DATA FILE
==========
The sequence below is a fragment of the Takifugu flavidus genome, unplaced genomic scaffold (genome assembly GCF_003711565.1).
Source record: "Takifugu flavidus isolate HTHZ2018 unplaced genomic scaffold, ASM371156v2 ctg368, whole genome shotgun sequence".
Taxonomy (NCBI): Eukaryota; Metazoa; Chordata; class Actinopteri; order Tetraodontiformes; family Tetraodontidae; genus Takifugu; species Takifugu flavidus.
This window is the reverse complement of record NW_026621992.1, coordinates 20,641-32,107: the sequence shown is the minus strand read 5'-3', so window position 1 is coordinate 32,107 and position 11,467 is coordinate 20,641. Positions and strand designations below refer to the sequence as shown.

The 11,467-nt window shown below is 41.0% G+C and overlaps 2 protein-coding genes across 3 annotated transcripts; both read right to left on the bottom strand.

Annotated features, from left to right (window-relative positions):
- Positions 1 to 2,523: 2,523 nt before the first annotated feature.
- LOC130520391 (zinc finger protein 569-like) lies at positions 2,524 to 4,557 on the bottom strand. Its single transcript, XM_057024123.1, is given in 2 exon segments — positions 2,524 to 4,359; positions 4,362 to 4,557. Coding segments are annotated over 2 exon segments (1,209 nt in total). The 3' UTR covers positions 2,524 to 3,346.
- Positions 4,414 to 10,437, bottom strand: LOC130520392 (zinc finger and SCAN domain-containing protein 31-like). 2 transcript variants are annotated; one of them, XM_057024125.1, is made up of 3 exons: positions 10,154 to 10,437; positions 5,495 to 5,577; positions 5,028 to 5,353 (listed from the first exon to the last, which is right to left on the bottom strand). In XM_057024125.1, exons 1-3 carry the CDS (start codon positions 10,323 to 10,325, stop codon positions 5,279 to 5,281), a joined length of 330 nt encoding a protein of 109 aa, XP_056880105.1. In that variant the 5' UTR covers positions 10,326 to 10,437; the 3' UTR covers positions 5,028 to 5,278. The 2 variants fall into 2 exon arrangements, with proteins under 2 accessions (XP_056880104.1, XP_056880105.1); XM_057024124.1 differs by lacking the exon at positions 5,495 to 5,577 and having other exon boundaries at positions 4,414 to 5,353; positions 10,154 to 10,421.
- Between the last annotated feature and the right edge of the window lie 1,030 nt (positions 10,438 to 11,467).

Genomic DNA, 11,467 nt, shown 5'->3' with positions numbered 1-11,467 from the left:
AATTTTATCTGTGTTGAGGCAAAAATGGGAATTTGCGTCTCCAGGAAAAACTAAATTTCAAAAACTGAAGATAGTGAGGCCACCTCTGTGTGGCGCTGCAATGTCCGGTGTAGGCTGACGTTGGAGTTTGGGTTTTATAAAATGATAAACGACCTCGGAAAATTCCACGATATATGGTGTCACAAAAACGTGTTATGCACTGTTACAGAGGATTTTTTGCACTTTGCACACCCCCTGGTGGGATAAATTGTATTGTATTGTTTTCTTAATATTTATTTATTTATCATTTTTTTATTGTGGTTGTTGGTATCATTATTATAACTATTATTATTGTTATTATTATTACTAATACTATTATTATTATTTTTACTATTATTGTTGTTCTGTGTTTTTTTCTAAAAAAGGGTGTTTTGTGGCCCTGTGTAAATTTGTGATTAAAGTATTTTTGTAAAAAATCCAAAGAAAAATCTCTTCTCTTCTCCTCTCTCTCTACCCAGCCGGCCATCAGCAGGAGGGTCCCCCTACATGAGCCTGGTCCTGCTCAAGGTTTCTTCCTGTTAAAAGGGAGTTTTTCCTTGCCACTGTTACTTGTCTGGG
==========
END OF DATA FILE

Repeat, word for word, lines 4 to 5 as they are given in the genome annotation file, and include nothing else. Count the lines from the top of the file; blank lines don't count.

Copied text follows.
This window is the reverse complement of record NW_026621992.1, coordinates 20,641-32,107: the sequence shown is the minus strand read 5'-3', so window position 1 is coordinate 32,107 and position 11,467 is coordinate 20,641. Positions and strand designations below refer to the sequence as shown.

The 11,467-nt window shown below is 41.0% G+C and overlaps 2 protein-coding genes across 3 annotated transcripts; both read right to left on the bottom strand.